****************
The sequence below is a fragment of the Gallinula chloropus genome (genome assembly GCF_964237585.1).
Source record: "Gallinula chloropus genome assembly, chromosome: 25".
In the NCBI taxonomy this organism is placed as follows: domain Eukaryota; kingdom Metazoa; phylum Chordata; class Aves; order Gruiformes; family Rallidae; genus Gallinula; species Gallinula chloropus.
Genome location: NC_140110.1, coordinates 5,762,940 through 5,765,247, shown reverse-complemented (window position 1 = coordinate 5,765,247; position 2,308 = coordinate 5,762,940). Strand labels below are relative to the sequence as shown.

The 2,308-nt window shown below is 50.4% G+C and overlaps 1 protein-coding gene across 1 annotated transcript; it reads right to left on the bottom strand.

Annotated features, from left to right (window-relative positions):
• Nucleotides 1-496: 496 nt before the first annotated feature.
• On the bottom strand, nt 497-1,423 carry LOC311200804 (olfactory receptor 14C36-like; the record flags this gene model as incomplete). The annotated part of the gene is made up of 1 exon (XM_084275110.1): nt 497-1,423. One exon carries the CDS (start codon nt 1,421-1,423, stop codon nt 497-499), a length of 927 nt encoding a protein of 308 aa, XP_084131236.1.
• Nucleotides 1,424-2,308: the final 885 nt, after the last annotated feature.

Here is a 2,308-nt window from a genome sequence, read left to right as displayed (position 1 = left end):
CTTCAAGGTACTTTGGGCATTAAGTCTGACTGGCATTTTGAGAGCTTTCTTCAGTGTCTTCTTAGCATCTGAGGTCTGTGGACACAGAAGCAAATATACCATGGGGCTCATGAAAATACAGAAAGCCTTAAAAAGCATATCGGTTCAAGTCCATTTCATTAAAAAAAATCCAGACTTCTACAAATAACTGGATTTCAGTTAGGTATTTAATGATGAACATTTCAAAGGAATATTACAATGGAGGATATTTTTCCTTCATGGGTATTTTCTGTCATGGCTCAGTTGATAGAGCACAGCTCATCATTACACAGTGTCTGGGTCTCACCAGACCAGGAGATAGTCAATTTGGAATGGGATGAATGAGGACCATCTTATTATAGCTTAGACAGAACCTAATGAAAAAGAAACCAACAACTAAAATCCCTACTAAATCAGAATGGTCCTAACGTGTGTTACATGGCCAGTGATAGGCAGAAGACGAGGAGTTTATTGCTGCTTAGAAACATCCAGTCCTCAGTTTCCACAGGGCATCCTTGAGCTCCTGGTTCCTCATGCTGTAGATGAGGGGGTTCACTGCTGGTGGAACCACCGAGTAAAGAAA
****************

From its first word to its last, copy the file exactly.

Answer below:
The sequence below is a fragment of the Gallinula chloropus genome (genome assembly GCF_964237585.1).
Source record: "Gallinula chloropus genome assembly, chromosome: 25".
In the NCBI taxonomy this organism is placed as follows: domain Eukaryota; kingdom Metazoa; phylum Chordata; class Aves; order Gruiformes; family Rallidae; genus Gallinula; species Gallinula chloropus.
Genome location: NC_140110.1, coordinates 5,762,940 through 5,765,247, shown reverse-complemented (window position 1 = coordinate 5,765,247; position 2,308 = coordinate 5,762,940). Strand labels below are relative to the sequence as shown.

The 2,308-nt window shown below is 50.4% G+C and overlaps 1 protein-coding gene across 1 annotated transcript; it reads right to left on the bottom strand.

Annotated features, from left to right (window-relative positions):
• Nucleotides 1-496: 496 nt before the first annotated feature.
• On the bottom strand, nt 497-1,423 carry LOC311200804 (olfactory receptor 14C36-like; the record flags this gene model as incomplete). The annotated part of the gene is made up of 1 exon (XM_084275110.1): nt 497-1,423. One exon carries the CDS (start codon nt 1,421-1,423, stop codon nt 497-499), a length of 927 nt encoding a protein of 308 aa, XP_084131236.1.
• Nucleotides 1,424-2,308: the final 885 nt, after the last annotated feature.

Here is a 2,308-nt window from a genome sequence, read left to right as displayed (position 1 = left end):
CTTCAAGGTACTTTGGGCATTAAGTCTGACTGGCATTTTGAGAGCTTTCTTCAGTGTCTTCTTAGCATCTGAGGTCTGTGGACACAGAAGCAAATATACCATGGGGCTCATGAAAATACAGAAAGCCTTAAAAAGCATATCGGTTCAAGTCCATTTCATTAAAAAAAATCCAGACTTCTACAAATAACTGGATTTCAGTTAGGTATTTAATGATGAACATTTCAAAGGAATATTACAATGGAGGATATTTTTCCTTCATGGGTATTTTCTGTCATGGCTCAGTTGATAGAGCACAGCTCATCATTACACAGTGTCTGGGTCTCACCAGACCAGGAGATAGTCAATTTGGAATGGGATGAATGAGGACCATCTTATTATAGCTTAGACAGAACCTAATGAAAAAGAAACCAACAACTAAAATCCCTACTAAATCAGAATGGTCCTAACGTGTGTTACATGGCCAGTGATAGGCAGAAGACGAGGAGTTTATTGCTGCTTAGAAACATCCAGTCCTCAGTTTCCACAGGGCATCCTTGAGCTCCTGGTTCCTCATGCTGTAGATGAGGGGGTTCACTGCTGGTGGAACCACCGAGTAAAGAAA